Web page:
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This Month in Archives of Neurology
March 2004

This Month in Archives of Neurology

Arch Neurol. 2004;61(3):316-317. doi:10.1001/archneur.61.3.316
Paroxysmal Autonomic Instability With Dystonia

Blackman and colleagues describe paroxysmal autonomic instability with dystonia in patients with brain injury. This appears to be a distinctive syndrome following brain injury that can mimic other life-threatening conditions. Early recognition will lead to fewer diagnostic tests and an improved outcome.

Plasma Amyloid, Hypercholesterolemia, and Statins: Linkage to Alzheimer Disease?

Höglund and colleagues studied the relationship between statins, lowered levels of cholesterol, and plasma levels of β-amyloid(1-40) and β-amyloid(1-42). Patients treated with statins had plasma cholesterol levels that were reduced by 56%, but there was no significant change in levels of plasma β-amyloid. The authors' data do not support an effect of statins on the processing of plasma amyloid precursor protein (APP) in patients. Thus, if statins have a protective effect against Alzheimer disease, it is apparently unrelated to APP processing peripherally. Although statins may still affect APP processing in the brain or be protective by other mechanisms, this important study narrows the possibilities.

Genetic Risk for Alzheimer Disease

The gene encoding myeloperoxidase, MPO, and the gene encoding α2-macroglobulin, A2M, are both involved in the molecular pathways leading to β-amyloid deposition. Two polymorphic sites in these genes (MPO-G/A and A2M-Ile/Val) have been associated with Alzheimer disease (AD). Zappia and colleagues have investigated the interactions between MPO, A2M, and apolipoprotein E gene (APOE) polymorphisms and the risk of AD. Their data show an increased risk for AD with these polymorphisms and thus greatly expand our knowledge of the molecular basis of AD.

Tissue Plasminogen Activator: Valuable but Restricted Use

The rate of tissue plasminogen activator (tPA) use for stroke in the community of Cleveland, Ohio, and the reasons why patients were excluded from this important thrombolytic therapy were studied by Katzan and colleagues. Delay in presentation and specific neurological criteria were the most common reasons for tPA exclusion. Intravenous tPA use in a community setting compares favorably with that seen in academic medical settings. The authors' data offer a means to develop strategies to improve the degree of patient inclusion.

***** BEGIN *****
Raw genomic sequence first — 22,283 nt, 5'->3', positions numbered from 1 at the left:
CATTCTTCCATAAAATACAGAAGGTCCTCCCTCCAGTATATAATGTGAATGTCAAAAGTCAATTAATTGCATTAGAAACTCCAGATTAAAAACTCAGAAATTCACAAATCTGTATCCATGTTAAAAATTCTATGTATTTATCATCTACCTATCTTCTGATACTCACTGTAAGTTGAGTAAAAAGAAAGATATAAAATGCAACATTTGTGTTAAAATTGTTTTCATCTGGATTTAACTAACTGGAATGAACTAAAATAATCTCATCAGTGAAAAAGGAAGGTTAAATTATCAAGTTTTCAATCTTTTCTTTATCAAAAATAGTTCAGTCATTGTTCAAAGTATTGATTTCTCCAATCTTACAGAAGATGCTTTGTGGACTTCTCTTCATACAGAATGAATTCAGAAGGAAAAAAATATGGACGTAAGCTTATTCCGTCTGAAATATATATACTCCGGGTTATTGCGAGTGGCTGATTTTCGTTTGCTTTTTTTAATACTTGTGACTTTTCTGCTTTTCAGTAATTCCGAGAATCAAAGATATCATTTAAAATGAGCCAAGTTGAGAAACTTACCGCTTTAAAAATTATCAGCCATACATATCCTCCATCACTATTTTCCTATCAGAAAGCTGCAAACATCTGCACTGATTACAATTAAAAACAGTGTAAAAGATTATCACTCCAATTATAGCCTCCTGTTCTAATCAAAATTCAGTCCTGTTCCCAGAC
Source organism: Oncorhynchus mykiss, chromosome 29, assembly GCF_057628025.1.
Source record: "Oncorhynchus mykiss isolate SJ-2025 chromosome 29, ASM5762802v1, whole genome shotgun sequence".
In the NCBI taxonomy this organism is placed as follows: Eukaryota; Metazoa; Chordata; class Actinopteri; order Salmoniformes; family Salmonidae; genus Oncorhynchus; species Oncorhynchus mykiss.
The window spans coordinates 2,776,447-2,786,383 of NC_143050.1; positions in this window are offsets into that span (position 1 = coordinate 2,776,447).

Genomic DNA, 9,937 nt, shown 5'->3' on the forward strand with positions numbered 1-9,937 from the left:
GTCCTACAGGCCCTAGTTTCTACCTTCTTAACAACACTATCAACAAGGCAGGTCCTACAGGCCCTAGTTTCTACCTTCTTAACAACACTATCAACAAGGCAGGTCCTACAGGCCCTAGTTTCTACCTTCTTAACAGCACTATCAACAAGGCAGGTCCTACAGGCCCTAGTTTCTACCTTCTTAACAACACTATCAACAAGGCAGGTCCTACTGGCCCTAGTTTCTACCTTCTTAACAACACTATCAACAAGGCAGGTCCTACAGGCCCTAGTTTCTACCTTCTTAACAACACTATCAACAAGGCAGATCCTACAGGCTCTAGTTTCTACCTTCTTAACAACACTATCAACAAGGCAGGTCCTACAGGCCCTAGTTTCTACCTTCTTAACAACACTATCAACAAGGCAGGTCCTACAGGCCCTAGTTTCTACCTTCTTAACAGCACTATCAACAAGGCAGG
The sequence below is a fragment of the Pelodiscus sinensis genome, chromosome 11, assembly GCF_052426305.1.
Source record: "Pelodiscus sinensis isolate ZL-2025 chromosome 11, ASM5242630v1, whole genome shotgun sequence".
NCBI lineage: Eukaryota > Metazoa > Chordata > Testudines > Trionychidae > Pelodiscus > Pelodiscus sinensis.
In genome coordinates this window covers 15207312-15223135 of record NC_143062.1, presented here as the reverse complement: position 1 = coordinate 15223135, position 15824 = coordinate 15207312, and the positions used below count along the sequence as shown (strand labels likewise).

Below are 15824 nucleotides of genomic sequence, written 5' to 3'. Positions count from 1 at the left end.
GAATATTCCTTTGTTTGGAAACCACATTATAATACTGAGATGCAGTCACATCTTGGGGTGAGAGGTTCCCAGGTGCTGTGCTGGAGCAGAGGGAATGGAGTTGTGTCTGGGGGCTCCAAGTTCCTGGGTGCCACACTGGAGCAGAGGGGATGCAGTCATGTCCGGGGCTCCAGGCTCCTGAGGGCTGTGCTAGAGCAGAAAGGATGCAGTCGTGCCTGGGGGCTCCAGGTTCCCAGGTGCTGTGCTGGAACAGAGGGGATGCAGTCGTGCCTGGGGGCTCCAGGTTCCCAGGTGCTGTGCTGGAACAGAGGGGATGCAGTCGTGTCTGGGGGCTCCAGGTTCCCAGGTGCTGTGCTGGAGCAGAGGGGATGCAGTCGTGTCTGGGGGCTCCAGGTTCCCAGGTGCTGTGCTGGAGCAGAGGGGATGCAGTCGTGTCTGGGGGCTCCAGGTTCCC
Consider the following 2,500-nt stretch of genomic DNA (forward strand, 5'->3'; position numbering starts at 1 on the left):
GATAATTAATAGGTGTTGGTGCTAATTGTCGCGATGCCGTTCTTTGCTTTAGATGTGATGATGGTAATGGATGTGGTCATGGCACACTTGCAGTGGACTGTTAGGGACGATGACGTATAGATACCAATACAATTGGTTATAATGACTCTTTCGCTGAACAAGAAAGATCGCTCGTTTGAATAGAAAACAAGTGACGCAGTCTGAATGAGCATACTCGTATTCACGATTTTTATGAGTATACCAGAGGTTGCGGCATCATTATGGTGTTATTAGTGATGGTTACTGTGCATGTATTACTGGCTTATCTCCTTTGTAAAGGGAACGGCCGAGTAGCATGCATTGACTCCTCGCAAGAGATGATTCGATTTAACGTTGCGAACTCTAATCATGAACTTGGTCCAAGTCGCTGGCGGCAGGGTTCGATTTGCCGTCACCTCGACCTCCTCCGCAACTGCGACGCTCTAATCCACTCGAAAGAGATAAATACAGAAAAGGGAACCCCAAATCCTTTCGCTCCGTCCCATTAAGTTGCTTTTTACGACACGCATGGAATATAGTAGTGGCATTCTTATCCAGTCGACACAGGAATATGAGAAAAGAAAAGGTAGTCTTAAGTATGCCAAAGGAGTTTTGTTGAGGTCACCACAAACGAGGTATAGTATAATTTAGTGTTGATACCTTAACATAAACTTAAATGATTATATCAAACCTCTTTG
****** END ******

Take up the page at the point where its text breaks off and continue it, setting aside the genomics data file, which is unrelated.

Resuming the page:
Genetic Risk for Stroke in Young Adults

Serum paraoxonase (PON1), a high-density lipoprotein–associated esterase with antioxidant and antiatherogenic properties, has been implicated in the pathogenesis of cardiovascular disease. Q192R and L55M coding region polymorphisms and promoter region polymorphisms were found to be important in determining PON1 levels. Voetsch and colleagues studied PON1 promoter polymorphisms in arterial ischemic stroke in young adults. They found that the PON1−107T allele is associated with an increased risk of arterial ischemic stroke. These data show that a paraoxonase gene polymorphism is associated with stroke. The authors' findings will be useful to explain the growing genetic cascade of events that leads to stroke in young adults.

Imaging Status Epilepticus in Patients With Cancer

Hormigo and colleagues studied patients with cancer who had reversible magnetic resonance imaging (MRI) abnormalities from nonconvulsive status epilepticus and whose mental status and MRI findings were initially thought to be caused by a structural lesion related to the underlying tumor. Their observation is of considerable value in patient treatment and shows that cortical enhancement on MRI results in patients with cancer who have altered mental status may be due to nonconvulsive status epilepticus and not recurrent or metastatic tumor.

New Magnetic Resonance Imaging Approaches in Early Multiple Sclerosis